Though it’s possible to ride the entire length of the railway in a day, I’m taking my time on this trip. So when we roll into Samedan in the Upper Engadin, I disembark for the 10-minute walk to the village’s tiny 12th-century plaza and one of my favorite thermal baths, the Mineralbad & Spa, designed in 2010 by husband-and-wife architects Quintus Miller and Paola Maranta. Inside, a warren of watery caverns and tiled tunnels flicker with light while an oversize silver tea kettle rattles in a relaxation room paneled with fragrant Swiss pine. Eventually I work my way up to the spa’s open-air rooftop bath. It’s nestled discreetly under the clock tower of the 400-year-old Reformed Church, so close that the glockenspiel bells ripple the water when they chime. While I soak in the steamy 38°C pool, glints of sunlight dance on the spine of the Rhaetian Alps.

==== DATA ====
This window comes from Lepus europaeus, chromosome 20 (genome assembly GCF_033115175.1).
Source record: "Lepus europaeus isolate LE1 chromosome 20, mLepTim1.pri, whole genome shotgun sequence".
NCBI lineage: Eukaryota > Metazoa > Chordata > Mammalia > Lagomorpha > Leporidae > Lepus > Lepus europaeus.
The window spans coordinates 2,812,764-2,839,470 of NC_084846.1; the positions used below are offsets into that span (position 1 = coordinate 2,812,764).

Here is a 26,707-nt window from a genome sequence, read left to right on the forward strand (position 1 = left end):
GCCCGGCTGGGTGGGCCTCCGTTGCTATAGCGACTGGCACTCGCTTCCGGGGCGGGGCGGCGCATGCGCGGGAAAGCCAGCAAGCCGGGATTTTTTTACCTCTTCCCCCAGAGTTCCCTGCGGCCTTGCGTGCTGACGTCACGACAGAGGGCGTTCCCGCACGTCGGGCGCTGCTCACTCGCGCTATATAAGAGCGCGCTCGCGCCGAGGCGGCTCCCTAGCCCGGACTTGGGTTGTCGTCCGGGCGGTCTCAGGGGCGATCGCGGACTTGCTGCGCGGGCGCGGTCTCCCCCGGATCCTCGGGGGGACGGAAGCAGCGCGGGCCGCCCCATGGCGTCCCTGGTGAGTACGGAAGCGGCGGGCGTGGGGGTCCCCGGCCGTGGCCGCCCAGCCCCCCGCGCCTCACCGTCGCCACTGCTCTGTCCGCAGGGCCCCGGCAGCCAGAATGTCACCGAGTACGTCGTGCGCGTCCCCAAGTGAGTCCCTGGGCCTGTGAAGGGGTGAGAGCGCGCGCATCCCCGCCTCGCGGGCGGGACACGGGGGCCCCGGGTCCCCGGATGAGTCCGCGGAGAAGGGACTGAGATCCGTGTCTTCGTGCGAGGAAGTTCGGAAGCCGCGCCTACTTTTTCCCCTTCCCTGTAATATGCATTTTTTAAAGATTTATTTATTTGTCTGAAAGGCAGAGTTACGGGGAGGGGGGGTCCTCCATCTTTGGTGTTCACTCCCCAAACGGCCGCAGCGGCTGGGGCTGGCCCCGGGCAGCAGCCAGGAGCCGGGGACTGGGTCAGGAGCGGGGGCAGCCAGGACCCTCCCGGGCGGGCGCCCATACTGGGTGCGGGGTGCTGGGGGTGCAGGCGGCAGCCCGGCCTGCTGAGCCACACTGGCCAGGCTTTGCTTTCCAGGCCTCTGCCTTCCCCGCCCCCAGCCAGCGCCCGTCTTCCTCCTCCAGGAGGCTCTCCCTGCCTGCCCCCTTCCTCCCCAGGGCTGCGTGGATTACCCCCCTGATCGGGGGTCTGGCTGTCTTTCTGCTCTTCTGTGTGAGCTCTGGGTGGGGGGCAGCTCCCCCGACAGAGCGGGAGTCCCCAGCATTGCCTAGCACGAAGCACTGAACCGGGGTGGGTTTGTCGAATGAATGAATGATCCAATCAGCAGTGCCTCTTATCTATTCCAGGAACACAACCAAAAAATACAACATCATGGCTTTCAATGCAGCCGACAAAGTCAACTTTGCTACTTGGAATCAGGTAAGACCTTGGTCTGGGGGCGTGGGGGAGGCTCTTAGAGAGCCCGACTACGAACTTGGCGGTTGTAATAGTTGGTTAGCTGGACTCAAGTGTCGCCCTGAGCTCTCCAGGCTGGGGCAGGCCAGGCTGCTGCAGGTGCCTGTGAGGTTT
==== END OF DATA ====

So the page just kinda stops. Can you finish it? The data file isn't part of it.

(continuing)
A train passing Alp Grüm, the last station on the line in the Romansh-speaking part of Switzerland before the railway descends to Val Poschiavo.

A train passing Alp Grüm, the last station on the line in the Romansh-speaking part of Switzerland before the railway descends to Val Poschiavo.

I catch the next train two hours later and push on to Silvaplana, 11 kilometers down the track. Here, I’ll be spending the night at the Nira Alpina, a glass-and-timber ski lodge overlooking a turquoise lake. Silvaplana may not be as ritzy as St. Moritz, two stops away, but it is charming, and the Nira Alpina’s kitchen turns out the best gipfeli (croissants) and buttery zopf bread in the canton. That said, St. Moritz is certainly worth a look for its spectacle of fur-booted, Moncler-clad visitors and vaunted hotels so elite they border on obnoxious.